electroplating zinc plating
Zinc plating Electroplating zinc platings prevent oxidation of the protected metal by forming a barrier and by acting as a sacrificial anode if this barrier is damaged. Zinc oxide is a fine white dust that (in contrast to iron oxide) does not cause a breakdown of the substrate’s surface integrity as it is formed. Indeed, the zinc oxide, if undisturbed, can act as a barrier to further oxidation, in a way similar to the protection afforded to aluminum and stainless steels by their oxide layers. The majority of hardware parts are zinc-plated, rather than cadmium-plated.
 electroplating gold plating
Gold plating Electroplating gold plating is a method of depositing a thin layer of gold on the surface of glass or metal, most often copper or silver.

Gold plating is often used in electronics, to provide a corrosion-resistant electrically conductive layer on copper, typically in electrical connectors and printed circuit boards. With direct gold-on-copper plating, the copper atoms have the tendency to diffuse through the gold layer, causing tarnishing of its surface and formation of an oxide/sulfide layer. Therefore, a layer of a suitable barrier metal, usually nickel, has to be deposited on the copper substrate, forming a copper-nickel-gold sandwich.

 electroplating nickel plating
Nickel plating Electroplating nickel plating is a technique of electroplating a thin layer of nickel onto a metal object. The nickel layer can be decorative, provide corrosion resistance, wear resistance, or used to build up worn or undersized parts for salvage purposes.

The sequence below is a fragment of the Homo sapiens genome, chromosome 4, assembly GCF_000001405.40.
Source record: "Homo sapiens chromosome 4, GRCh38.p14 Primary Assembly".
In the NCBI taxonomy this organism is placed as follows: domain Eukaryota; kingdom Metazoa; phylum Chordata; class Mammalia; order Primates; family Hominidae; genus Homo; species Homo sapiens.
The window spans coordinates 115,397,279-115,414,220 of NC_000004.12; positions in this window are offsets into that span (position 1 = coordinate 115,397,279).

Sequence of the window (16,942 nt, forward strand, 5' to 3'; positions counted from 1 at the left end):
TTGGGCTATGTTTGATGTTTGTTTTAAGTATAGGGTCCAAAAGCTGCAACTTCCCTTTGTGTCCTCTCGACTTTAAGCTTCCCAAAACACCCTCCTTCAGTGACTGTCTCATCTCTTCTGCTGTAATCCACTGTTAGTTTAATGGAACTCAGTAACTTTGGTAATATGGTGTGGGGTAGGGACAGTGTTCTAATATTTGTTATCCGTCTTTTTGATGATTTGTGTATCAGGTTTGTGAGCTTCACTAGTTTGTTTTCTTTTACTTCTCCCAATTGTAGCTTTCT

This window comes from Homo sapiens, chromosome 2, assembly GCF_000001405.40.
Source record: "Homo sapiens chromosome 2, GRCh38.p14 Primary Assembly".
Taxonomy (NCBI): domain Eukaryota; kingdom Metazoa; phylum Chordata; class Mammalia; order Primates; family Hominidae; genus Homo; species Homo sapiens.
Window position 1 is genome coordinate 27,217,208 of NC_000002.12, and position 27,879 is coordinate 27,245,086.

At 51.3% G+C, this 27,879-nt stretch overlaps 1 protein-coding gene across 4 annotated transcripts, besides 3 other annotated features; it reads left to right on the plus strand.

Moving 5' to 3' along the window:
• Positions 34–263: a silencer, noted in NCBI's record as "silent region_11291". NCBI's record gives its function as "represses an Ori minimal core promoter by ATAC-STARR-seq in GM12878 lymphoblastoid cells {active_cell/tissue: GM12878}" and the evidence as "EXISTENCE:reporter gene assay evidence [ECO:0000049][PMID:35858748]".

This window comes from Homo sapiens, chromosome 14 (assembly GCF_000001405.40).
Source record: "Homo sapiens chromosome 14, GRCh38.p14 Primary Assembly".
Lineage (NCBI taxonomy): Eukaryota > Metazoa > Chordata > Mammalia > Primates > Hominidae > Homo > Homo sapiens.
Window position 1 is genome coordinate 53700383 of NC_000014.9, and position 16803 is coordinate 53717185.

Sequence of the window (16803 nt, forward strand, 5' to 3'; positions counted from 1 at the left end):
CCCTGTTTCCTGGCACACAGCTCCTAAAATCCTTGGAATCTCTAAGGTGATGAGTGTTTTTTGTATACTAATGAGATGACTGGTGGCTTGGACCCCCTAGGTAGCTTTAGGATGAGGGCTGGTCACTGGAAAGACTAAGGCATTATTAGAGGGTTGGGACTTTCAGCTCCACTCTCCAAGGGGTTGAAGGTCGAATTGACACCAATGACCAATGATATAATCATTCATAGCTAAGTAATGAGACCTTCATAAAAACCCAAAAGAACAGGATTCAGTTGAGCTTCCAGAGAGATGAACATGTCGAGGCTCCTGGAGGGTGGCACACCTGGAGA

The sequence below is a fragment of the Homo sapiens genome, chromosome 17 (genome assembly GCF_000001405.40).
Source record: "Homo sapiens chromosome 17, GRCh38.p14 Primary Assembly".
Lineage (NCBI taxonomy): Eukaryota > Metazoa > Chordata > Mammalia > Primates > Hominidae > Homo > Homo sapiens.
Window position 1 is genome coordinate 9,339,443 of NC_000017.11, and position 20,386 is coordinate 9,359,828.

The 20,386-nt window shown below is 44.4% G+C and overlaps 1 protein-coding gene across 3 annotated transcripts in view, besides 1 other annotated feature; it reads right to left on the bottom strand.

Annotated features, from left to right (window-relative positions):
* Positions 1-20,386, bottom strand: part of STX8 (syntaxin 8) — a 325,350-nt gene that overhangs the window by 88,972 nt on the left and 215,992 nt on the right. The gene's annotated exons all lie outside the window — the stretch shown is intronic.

Nickel electroplating is a process of depositing nickel on a metal part. Parts to be plated must be clean and free of dirt, corrosion, and defects before plating can begin. To clean and protect the part during the plating process a combination of heat treating, cleaning, masking, pickling, and etching may be used. Once the piece has been prepared it is immersed into an electrolyte solution and is used as the cathode. The nickel anode is dissolved into the electrolyte in form of nickel ions. The ions travel through the solution and deposit on the cathode.
 electroplating silver plating
Silver plating For applications in electronics, electroplating silver is sometimes used for plating copper, as its electrical resistance is lower (see Resistivity of various materials); more so at higher frequencies due to the skin effect. Variable capacitors are considered of the highest quality when they have silver-plated plates. Similarly, silver-plated, or even solid silver cables, are prized in audiophile applications; however some experts consider that in practice the plating is often poorly implemented, making the result inferior to similarly priced copper cables.
 electroplating tin plating
Tin plating Electroplating tin-plating process is used extensively to protect both ferrous and nonferrous surfaces. Tin is a useful metal for the food processing industry since it is non-toxic, ductile and corrosion resistant. The excellent ductility of tin allows a tin coated base metal sheet to be formed into a variety of shapes without damage to the surface tin layer. It provides sacrificial protection for copper, nickel and other non-ferrous metals, but not for steel.
 electroplating zinc nickel plating
Zinc nickel plating Electroplating zinc-Nickel plating is one of the best corrosion resistant finishes available offering over 5 times the protection of conventional zinc plating and up to 1,500 hours of Neutral Salt Spray test performance. This plating is a combination of a High Nickel Zinc-Nickel alloy (10% – 15% nickel) and some variation of chromate. The most common mixed chromates include Hexavalent Iridescent, Trivalent or Black Trivalent Chromate. Used to protect steel, cast iron, brass, copper, and other materials, this acidic plating is an environmentally safe option. Hexavalent Chromate has been classified as a human carcinogen by the EPA and OSHA.